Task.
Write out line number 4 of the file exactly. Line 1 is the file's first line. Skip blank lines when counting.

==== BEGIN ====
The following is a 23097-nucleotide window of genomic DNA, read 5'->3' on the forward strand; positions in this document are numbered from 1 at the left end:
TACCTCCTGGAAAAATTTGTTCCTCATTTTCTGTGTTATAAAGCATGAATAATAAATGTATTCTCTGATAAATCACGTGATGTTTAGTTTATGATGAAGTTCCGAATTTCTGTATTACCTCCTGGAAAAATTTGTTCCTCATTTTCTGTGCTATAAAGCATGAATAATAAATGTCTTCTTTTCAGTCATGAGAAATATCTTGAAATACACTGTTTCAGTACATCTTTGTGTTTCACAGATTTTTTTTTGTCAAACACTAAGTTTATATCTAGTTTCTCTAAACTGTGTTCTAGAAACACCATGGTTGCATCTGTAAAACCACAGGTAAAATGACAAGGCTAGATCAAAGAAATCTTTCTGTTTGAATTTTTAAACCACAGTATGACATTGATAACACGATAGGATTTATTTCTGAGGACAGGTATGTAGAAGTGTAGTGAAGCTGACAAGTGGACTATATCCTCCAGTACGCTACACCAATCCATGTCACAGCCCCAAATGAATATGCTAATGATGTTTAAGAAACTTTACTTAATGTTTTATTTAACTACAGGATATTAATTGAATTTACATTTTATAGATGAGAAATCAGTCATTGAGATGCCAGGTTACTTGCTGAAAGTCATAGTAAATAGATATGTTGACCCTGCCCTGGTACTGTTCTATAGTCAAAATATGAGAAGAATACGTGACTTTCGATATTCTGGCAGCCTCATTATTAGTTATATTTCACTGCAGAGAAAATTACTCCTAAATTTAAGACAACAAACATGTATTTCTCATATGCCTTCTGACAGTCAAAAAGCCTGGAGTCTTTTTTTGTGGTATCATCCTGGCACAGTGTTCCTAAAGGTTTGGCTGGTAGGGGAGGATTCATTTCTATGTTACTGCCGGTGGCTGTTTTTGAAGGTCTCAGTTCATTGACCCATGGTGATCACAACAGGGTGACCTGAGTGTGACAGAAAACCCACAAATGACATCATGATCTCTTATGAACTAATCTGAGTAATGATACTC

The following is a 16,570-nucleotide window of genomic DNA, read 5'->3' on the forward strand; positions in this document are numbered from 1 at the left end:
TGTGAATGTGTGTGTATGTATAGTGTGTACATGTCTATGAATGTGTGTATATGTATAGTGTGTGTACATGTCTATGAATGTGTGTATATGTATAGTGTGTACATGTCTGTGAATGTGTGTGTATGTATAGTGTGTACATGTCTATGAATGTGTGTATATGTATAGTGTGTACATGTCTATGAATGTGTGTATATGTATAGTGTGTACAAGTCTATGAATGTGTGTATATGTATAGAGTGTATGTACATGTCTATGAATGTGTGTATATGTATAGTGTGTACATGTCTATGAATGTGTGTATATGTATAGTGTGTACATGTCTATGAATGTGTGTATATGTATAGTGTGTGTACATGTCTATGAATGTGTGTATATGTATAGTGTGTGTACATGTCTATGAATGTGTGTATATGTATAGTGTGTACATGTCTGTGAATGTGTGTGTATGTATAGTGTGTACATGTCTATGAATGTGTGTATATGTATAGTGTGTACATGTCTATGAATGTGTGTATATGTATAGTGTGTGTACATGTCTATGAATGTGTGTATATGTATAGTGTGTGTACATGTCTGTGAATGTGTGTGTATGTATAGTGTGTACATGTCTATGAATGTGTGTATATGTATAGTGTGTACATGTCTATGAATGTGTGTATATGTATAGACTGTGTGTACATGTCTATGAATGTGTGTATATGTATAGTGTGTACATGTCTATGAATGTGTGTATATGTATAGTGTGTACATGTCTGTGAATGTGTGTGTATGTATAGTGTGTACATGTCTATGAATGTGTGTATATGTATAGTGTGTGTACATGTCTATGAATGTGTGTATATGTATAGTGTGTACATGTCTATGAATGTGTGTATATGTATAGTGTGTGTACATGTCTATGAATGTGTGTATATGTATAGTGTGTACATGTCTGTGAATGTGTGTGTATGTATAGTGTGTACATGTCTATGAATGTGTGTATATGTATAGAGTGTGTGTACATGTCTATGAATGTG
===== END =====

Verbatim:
TGTGAATGTGTGTGTATGTATAGTGTGTACATGTCTATGAATGTGTGTATATGTATAGTGTGTGTACATGTCTATGAATGTGTGTATATGTATAGTGTGTACATGTCTGTGAATGTGTGTGTATGTATAGTGTGTACATGTCTATGAATGTGTGTATATGTATAGTGTGTACATGTCTATGAATGTGTGTATATGTATAGTGTGTACAAGTCTATGAATGTGTGTATATGTATAGAGTGTATGTACATGTCTATGAATGTGTGTATATGTATAGTGTGTACATGTCTATGAATGTGTGTATATGTATAGTGTGTACATGTCTATGAATGTGTGTATATGTATAGTGTGTGTACATGTCTATGAATGTGTGTATATGTATAGTGTGTGTACATGTCTATGAATGTGTGTATATGTATAGTGTGTACATGTCTGTGAATGTGTGTGTATGTATAGTGTGTACATGTCTATGAATGTGTGTATATGTATAGTGTGTACATGTCTATGAATGTGTGTATATGTATAGTGTGTGTACATGTCTATGAATGTGTGTATATGTATAGTGTGTGTACATGTCTGTGAATGTGTGTGTATGTATAGTGTGTACATGTCTATGAATGTGTGTATATGTATAGTGTGTACATGTCTATGAATGTGTGTATATGTATAGACTGTGTGTACATGTCTATGAATGTGTGTATATGTATAGTGTGTACATGTCTATGAATGTGTGTATATGTATAGTGTGTACATGTCTGTGAATGTGTGTGTATGTATAGTGTGTACATGTCTATGAATGTGTGTATATGTATAGTGTGTGTACATGTCTATGAATGTGTGTATATGTATAGTGTGTACATGTCTATGAATGTGTGTATATGTATAGTGTGTGTACATGTCTATGAATGTGTGTATATGTATAGTGTGTACATGTCTGTGAATGTGTGTGTATGTATAGTGTGTACATGTCTATGAATGTGTGTATATGTATAGAGTGTGTGTACATGTCTATGAATGTG